Eleven-year-old Megan was brought to the office due to a rash she had for a couple of weeks. Mom was frustrated as she put a bag of creams on the table, stating “None of these have made any difference in the rash, and it is spreading. I think she might be reacting to one of these,” she lamented.
Sensing her frustration I said, “Let’s start at the beginning with a detailed history. Megan’s rash started a little over two weeks ago as an oval red patch the size of a quarter just below her right breast. It was red and scaly, had distinct borders but was not itchy. Mom thought it might have been a form of eczema or an allergic reaction, so she applied hydrocortisone cream which did not change a thing, even after a few days.
They were at a birthday party the following Saturday. Mom mentioned it to a friend who looked at the rash and thought it might be ringworm. With that suggestion Megan’s mom was quite distressed. They went directly from the party to an urgent care center where the treating physician agreed with her friend and said it was ringworm. Mom was told to use Lotrimin, an over-the-counter anti-fungal, twice a day. They were given a prescription for a stronger anti-fungal ointment, Spectacle, to use if things didn’t improve after a week of Lotrimin.
The rash did not improve at all. After a few days mom filled the prescription for Spectacle and used it religiously. Still there was no change in the rash. The day Megan was brought in to see me she had awaken with red rash on her back and chest. This rash consisted of smaller reddish oval lesions about half an inch in size. They were scaly in the center giving them a “crinkly” appearance. There was no specific distribution to these lesions but there were far more on her back than on her chest. Now mom thought Megan maybe having an allergic reaction to the creams she was using.
After hearing the history, I had Megan sit on the examining table and take off her shirt. It was immediately apparent what she had. I smiled, finished my exam and had her get dressed and sit next to mom. I grabbed a folder that I have in each of my rooms which contains pictures and articles about various rashes. Finding the article about Pityriasis Rosea I pulled it out and laid it on the table. Mon put on her glasses and gasped. The pictures in the particular article looked exactly like Megan’s rash. She nodded in agreement, but then asked in a cautious voice…”So, what does this mean?” I assured her that this was not dangerous or serious, and went on to explain about Pityriasis Rosea (PR).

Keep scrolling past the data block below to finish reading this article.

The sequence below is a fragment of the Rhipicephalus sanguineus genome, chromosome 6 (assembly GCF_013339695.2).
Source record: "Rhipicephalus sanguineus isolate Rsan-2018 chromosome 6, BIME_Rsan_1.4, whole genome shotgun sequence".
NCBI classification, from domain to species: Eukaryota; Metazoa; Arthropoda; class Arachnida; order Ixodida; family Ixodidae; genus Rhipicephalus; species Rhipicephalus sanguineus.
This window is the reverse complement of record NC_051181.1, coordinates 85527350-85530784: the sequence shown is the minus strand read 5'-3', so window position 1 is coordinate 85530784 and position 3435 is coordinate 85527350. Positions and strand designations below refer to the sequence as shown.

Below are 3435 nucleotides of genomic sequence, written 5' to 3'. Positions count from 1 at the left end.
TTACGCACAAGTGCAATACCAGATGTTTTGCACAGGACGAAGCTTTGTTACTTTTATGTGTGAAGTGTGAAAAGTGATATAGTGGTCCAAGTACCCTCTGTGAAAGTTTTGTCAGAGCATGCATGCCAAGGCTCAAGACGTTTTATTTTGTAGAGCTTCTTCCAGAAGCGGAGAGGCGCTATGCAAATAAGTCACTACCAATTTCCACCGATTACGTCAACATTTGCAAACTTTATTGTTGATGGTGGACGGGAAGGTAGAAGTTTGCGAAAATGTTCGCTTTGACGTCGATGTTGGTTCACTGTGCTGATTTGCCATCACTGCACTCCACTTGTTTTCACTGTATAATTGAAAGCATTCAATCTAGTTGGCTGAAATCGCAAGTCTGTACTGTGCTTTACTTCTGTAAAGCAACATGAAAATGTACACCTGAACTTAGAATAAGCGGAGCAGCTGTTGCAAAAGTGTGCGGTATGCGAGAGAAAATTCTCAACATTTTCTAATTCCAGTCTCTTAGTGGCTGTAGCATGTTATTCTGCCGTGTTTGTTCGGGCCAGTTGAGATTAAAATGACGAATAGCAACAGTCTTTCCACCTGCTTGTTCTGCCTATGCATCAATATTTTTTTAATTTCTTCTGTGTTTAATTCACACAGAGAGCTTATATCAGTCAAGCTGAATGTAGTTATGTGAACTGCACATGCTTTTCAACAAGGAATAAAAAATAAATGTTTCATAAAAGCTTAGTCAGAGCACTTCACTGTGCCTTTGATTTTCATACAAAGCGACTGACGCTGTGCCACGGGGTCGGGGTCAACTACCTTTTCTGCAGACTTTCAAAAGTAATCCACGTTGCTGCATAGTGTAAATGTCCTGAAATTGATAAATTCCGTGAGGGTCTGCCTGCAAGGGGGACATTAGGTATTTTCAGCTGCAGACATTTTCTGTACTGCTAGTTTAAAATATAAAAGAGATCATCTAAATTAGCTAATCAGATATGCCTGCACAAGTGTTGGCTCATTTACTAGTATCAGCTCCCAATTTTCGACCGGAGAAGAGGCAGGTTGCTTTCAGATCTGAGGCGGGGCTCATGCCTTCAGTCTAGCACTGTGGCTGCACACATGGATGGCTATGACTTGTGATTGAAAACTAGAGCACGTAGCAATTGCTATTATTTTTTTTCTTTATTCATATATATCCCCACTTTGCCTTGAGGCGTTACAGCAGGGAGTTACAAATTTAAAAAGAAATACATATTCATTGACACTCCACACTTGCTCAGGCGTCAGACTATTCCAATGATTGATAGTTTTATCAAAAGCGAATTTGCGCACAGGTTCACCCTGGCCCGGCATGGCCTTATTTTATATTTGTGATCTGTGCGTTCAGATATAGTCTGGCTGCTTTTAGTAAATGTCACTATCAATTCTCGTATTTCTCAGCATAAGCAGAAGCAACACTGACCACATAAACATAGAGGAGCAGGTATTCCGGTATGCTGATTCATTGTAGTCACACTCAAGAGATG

PR is a common rash that occurs in people usually between 10 and 25 years of aged. There is no known cause for it. However, it is felt to be caused by a virus. It is not contagious and typically goes away without any treatment. But it can last for 10 to 12 weeks.
PR usually starts with a solitary oval lesion called the herald or mother patch. This can be 1 to 4 inches is size and is usually located on the trunk. It is red and scaly and can look exactly like ringworm and, as in Megan’s case, is often treated as ringworm…but to no avail. After 2 to 3 weeks there is another rash that occurs on the trunk. This consists of smaller red oval lesions that are reddish or brown. They have a central scaling that gives it a crinkly appearance. There may be dozens of these lesions scattered on the back and chest. The lesions on the back follow a particular pattern in an oblique manner giving it what is described as a Christmas tree distribution. There are no creams or lotions that will shorten the course of the lesions. They do go away on their own. Some individuals may experience itching and this is best treated with an oral anti-histamine. Some patients may notice some hyper-pigmentation in the areas where the rash was, but this too should resolve with time.
Megan’s mom was relieved with the diagnosis and even more so with the prognosis. As she put her creams back in the bag she smiled and said, “Looks like I won’t be needing these anymore.” I made a copy of the article for her to share with her husband.